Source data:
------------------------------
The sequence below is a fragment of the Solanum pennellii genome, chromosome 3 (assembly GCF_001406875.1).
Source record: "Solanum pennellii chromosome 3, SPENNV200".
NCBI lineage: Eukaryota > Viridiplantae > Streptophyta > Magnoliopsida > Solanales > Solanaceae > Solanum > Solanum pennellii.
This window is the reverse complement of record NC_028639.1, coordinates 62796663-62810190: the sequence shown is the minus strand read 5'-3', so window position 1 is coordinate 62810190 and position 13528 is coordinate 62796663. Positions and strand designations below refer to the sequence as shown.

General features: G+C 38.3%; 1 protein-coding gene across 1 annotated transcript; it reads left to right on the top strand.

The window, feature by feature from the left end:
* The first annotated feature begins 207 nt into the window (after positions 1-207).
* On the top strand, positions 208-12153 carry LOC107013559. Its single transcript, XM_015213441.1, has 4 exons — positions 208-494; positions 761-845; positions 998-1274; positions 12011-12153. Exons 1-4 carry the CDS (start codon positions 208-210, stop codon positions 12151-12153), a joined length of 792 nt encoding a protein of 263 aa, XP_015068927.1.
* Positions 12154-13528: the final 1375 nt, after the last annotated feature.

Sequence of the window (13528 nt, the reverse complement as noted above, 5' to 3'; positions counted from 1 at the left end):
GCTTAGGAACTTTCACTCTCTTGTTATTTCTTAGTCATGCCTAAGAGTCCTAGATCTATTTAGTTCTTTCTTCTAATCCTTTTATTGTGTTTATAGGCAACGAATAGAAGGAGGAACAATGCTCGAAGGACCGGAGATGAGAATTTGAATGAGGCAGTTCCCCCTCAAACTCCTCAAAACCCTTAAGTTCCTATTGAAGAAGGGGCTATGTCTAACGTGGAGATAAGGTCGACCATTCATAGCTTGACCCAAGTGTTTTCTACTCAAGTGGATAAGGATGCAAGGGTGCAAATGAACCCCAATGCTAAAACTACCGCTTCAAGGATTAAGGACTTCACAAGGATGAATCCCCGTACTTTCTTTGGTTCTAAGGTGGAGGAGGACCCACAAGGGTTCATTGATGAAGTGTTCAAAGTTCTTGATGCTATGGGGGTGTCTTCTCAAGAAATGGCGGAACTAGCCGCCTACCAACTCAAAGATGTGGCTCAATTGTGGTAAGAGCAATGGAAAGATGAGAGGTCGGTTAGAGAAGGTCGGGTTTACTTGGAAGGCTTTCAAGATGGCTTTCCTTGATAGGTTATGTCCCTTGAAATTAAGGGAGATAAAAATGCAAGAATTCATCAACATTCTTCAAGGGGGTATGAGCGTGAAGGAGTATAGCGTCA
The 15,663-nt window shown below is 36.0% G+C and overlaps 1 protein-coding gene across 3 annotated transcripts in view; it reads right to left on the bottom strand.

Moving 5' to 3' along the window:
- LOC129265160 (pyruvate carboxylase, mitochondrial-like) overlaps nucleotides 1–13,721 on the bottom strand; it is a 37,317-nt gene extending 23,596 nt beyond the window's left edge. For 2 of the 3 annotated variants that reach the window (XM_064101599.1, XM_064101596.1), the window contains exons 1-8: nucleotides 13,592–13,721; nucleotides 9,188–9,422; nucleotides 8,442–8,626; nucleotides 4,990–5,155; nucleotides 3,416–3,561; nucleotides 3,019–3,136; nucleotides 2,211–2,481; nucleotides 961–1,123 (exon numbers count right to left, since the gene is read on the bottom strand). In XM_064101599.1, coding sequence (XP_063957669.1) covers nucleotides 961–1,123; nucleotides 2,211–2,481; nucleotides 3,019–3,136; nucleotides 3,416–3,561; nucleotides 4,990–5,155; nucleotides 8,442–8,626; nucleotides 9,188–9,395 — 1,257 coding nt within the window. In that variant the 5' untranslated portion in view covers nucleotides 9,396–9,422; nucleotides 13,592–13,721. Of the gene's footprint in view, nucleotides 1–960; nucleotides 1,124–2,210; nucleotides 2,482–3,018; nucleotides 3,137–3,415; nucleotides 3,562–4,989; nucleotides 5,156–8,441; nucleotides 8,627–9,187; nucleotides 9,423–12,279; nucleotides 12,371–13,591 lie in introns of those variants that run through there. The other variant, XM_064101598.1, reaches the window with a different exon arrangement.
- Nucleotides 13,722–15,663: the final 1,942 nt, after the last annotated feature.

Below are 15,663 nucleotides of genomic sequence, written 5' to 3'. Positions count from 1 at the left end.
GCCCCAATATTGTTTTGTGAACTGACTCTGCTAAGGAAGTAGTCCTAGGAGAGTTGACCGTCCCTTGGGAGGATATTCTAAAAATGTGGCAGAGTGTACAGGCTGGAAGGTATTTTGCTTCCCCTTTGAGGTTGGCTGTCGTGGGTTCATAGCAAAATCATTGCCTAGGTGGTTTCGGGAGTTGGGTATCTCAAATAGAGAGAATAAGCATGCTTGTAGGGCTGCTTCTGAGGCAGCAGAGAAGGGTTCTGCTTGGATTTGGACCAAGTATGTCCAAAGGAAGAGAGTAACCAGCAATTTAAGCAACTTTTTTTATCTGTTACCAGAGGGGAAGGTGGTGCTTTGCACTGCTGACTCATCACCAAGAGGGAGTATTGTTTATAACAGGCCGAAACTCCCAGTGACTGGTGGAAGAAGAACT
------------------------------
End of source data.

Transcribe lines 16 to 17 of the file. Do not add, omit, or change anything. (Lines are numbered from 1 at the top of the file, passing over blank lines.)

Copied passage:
Below are 15,663 nucleotides of genomic sequence, written 5' to 3'. Positions count from 1 at the left end.
GCCCCAATATTGTTTTGTGAACTGACTCTGCTAAGGAAGTAGTCCTAGGAGAGTTGACCGTCCCTTGGGAGGATATTCTAAAAATGTGGCAGAGTGTACAGGCTGGAAGGTATTTTGCTTCCCCTTTGAGGTTGGCTGTCGTGGGTTCATAGCAAAATCATTGCCTAGGTGGTTTCGGGAGTTGGGTATCTCAAATAGAGAGAATAAGCATGCTTGTAGGGCTGCTTCTGAGGCAGCAGAGAAGGGTTCTGCTTGGATTTGGACCAAGTATGTCCAAAGGAAGAGAGTAACCAGCAATTTAAGCAACTTTTTTTATCTGTTACCAGAGGGGAAGGTGGTGCTTTGCACTGCTGACTCATCACCAAGAGGGAGTATTGTTTATAACAGGCCGAAACTCCCAGTGACTGGTGGAAGAAGAACT